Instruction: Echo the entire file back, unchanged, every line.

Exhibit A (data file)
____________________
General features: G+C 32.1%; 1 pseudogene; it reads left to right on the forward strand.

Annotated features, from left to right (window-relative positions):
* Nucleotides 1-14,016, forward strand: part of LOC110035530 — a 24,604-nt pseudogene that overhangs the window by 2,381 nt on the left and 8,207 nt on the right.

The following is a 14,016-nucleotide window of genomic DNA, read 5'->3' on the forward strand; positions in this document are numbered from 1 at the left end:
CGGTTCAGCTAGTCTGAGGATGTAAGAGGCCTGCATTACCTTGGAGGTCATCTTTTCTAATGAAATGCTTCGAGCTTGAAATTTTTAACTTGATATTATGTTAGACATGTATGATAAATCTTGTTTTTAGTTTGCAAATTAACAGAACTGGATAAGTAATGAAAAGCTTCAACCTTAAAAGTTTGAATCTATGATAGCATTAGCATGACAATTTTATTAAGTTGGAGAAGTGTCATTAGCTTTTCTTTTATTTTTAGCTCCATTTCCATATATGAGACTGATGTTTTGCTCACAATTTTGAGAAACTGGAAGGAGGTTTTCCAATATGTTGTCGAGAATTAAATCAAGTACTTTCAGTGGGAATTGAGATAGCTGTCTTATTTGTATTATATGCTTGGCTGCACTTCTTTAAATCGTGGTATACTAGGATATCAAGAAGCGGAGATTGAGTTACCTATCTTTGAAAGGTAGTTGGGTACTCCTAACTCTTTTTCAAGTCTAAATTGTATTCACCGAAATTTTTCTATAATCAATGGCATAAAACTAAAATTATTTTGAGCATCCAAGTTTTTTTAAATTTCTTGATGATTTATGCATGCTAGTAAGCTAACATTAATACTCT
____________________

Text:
General features: G+C 32.1%; 1 pseudogene; it reads left to right on the forward strand.

Annotated features, from left to right (window-relative positions):
* Nucleotides 1-14,016, forward strand: part of LOC110035530 — a 24,604-nt pseudogene that overhangs the window by 2,381 nt on the left and 8,207 nt on the right.

The following is a 14,016-nucleotide window of genomic DNA, read 5'->3' on the forward strand; positions in this document are numbered from 1 at the left end:
CGGTTCAGCTAGTCTGAGGATGTAAGAGGCCTGCATTACCTTGGAGGTCATCTTTTCTAATGAAATGCTTCGAGCTTGAAATTTTTAACTTGATATTATGTTAGACATGTATGATAAATCTTGTTTTTAGTTTGCAAATTAACAGAACTGGATAAGTAATGAAAAGCTTCAACCTTAAAAGTTTGAATCTATGATAGCATTAGCATGACAATTTTATTAAGTTGGAGAAGTGTCATTAGCTTTTCTTTTATTTTTAGCTCCATTTCCATATATGAGACTGATGTTTTGCTCACAATTTTGAGAAACTGGAAGGAGGTTTTCCAATATGTTGTCGAGAATTAAATCAAGTACTTTCAGTGGGAATTGAGATAGCTGTCTTATTTGTATTATATGCTTGGCTGCACTTCTTTAAATCGTGGTATACTAGGATATCAAGAAGCGGAGATTGAGTTACCTATCTTTGAAAGGTAGTTGGGTACTCCTAACTCTTTTTCAAGTCTAAATTGTATTCACCGAAATTTTTCTATAATCAATGGCATAAAACTAAAATTATTTTGAGCATCCAAGTTTTTTTAAATTTCTTGATGATTTATGCATGCTAGTAAGCTAACATTAATACTCT